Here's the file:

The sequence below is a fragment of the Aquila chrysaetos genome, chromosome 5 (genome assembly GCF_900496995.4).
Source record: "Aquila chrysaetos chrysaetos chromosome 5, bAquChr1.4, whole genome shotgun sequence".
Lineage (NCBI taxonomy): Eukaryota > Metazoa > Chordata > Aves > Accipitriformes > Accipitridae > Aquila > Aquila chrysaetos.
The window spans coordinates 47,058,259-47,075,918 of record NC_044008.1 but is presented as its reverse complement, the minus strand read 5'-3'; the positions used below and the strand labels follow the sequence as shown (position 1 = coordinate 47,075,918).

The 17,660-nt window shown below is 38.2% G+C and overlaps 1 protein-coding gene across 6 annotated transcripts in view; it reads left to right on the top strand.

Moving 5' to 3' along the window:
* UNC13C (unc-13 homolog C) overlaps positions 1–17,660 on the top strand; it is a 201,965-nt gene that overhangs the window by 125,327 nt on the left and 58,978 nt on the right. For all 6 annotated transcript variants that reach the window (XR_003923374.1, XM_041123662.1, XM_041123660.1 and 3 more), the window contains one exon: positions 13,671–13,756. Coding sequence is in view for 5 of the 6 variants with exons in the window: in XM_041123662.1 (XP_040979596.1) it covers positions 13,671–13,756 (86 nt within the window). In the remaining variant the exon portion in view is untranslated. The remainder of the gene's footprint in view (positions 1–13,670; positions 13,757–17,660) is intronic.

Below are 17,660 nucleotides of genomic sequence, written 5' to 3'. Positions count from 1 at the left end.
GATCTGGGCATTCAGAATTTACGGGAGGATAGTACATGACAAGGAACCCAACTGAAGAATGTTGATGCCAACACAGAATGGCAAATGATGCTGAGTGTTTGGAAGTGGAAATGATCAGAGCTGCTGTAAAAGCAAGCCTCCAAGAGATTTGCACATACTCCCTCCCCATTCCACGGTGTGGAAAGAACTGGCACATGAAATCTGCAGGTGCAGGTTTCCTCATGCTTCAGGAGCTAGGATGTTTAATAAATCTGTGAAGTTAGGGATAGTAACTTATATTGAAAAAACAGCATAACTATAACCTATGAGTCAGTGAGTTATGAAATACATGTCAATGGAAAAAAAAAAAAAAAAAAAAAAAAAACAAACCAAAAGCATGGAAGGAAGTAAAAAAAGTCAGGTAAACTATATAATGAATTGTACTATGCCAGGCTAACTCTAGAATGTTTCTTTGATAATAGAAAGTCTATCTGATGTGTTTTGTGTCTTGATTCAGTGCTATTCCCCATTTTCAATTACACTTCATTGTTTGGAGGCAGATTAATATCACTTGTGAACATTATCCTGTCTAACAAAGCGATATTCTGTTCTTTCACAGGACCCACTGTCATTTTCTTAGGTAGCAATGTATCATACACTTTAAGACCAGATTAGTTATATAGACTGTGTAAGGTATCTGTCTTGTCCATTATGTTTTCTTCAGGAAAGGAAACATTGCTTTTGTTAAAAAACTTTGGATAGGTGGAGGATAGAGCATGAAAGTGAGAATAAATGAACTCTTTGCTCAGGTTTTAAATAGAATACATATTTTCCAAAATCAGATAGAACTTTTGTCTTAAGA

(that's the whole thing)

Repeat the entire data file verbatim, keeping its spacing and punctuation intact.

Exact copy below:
The sequence below is a fragment of the Aquila chrysaetos genome, chromosome 5 (genome assembly GCF_900496995.4).
Source record: "Aquila chrysaetos chrysaetos chromosome 5, bAquChr1.4, whole genome shotgun sequence".
Lineage (NCBI taxonomy): Eukaryota > Metazoa > Chordata > Aves > Accipitriformes > Accipitridae > Aquila > Aquila chrysaetos.
The window spans coordinates 47,058,259-47,075,918 of record NC_044008.1 but is presented as its reverse complement, the minus strand read 5'-3'; the positions used below and the strand labels follow the sequence as shown (position 1 = coordinate 47,075,918).

The 17,660-nt window shown below is 38.2% G+C and overlaps 1 protein-coding gene across 6 annotated transcripts in view; it reads left to right on the top strand.

Moving 5' to 3' along the window:
* UNC13C (unc-13 homolog C) overlaps positions 1–17,660 on the top strand; it is a 201,965-nt gene that overhangs the window by 125,327 nt on the left and 58,978 nt on the right. For all 6 annotated transcript variants that reach the window (XR_003923374.1, XM_041123662.1, XM_041123660.1 and 3 more), the window contains one exon: positions 13,671–13,756. Coding sequence is in view for 5 of the 6 variants with exons in the window: in XM_041123662.1 (XP_040979596.1) it covers positions 13,671–13,756 (86 nt within the window). In the remaining variant the exon portion in view is untranslated. The remainder of the gene's footprint in view (positions 1–13,670; positions 13,757–17,660) is intronic.

Below are 17,660 nucleotides of genomic sequence, written 5' to 3'. Positions count from 1 at the left end.
GATCTGGGCATTCAGAATTTACGGGAGGATAGTACATGACAAGGAACCCAACTGAAGAATGTTGATGCCAACACAGAATGGCAAATGATGCTGAGTGTTTGGAAGTGGAAATGATCAGAGCTGCTGTAAAAGCAAGCCTCCAAGAGATTTGCACATACTCCCTCCCCATTCCACGGTGTGGAAAGAACTGGCACATGAAATCTGCAGGTGCAGGTTTCCTCATGCTTCAGGAGCTAGGATGTTTAATAAATCTGTGAAGTTAGGGATAGTAACTTATATTGAAAAAACAGCATAACTATAACCTATGAGTCAGTGAGTTATGAAATACATGTCAATGGAAAAAAAAAAAAAAAAAAAAAAAAAACAAACCAAAAGCATGGAAGGAAGTAAAAAAAGTCAGGTAAACTATATAATGAATTGTACTATGCCAGGCTAACTCTAGAATGTTTCTTTGATAATAGAAAGTCTATCTGATGTGTTTTGTGTCTTGATTCAGTGCTATTCCCCATTTTCAATTACACTTCATTGTTTGGAGGCAGATTAATATCACTTGTGAACATTATCCTGTCTAACAAAGCGATATTCTGTTCTTTCACAGGACCCACTGTCATTTTCTTAGGTAGCAATGTATCATACACTTTAAGACCAGATTAGTTATATAGACTGTGTAAGGTATCTGTCTTGTCCATTATGTTTTCTTCAGGAAAGGAAACATTGCTTTTGTTAAAAAACTTTGGATAGGTGGAGGATAGAGCATGAAAGTGAGAATAAATGAACTCTTTGCTCAGGTTTTAAATAGAATACATATTTTCCAAAATCAGATAGAACTTTTGTCTTAAGA